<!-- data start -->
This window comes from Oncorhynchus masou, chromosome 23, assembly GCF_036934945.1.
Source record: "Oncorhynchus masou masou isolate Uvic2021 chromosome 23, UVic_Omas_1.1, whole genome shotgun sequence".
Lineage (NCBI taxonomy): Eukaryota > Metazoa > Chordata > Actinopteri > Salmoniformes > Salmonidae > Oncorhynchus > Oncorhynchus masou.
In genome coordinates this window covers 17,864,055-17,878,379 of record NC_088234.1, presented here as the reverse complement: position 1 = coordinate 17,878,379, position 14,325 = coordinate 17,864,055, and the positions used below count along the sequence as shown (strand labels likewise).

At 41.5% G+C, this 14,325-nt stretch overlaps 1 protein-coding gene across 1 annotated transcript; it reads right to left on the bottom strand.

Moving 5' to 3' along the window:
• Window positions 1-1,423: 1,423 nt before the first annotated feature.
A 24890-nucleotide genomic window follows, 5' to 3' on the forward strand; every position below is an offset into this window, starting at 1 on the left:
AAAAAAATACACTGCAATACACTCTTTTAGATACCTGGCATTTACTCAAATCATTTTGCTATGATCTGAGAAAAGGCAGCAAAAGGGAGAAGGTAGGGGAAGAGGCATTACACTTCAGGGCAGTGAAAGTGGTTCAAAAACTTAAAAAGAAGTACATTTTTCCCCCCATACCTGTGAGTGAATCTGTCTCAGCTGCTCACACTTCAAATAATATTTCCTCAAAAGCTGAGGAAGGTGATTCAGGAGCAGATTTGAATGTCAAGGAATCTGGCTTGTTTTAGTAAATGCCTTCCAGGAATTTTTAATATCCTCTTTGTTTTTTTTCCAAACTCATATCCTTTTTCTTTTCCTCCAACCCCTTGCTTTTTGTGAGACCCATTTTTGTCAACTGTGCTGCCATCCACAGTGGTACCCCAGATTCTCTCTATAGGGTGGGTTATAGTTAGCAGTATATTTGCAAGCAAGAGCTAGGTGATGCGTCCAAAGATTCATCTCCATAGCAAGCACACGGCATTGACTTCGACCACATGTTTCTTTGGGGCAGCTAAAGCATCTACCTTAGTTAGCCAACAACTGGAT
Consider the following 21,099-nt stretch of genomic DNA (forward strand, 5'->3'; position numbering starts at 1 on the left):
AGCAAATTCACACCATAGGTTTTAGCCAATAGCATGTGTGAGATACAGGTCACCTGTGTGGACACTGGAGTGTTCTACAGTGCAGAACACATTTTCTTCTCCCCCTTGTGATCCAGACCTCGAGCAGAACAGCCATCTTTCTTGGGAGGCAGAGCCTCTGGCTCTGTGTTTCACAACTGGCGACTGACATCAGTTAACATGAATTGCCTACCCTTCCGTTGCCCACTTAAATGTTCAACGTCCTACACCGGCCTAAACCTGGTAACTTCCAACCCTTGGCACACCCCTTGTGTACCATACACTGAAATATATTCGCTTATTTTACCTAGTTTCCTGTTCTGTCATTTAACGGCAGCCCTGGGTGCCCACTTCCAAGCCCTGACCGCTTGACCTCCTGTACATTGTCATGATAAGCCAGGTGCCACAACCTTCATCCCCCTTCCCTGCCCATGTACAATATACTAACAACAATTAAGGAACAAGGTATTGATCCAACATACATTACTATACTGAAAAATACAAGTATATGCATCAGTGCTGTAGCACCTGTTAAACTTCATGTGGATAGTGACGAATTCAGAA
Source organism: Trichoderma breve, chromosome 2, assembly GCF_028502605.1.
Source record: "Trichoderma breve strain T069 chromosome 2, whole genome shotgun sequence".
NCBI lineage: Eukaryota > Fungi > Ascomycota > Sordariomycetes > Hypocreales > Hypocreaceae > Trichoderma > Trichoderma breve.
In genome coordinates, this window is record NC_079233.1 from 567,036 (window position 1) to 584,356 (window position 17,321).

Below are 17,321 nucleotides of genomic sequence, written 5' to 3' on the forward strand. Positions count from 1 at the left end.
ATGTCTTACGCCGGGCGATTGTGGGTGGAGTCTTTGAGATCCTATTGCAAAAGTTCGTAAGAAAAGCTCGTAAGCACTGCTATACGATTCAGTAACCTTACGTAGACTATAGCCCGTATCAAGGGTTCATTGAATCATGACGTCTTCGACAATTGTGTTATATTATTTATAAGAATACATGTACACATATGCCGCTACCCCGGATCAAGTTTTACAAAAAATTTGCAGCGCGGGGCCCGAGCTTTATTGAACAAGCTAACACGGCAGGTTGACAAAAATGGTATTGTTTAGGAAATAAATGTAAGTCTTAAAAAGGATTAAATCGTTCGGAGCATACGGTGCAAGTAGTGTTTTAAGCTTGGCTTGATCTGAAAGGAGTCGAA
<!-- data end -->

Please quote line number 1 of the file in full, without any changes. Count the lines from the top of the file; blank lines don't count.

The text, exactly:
This window comes from Oncorhynchus masou, chromosome 23, assembly GCF_036934945.1.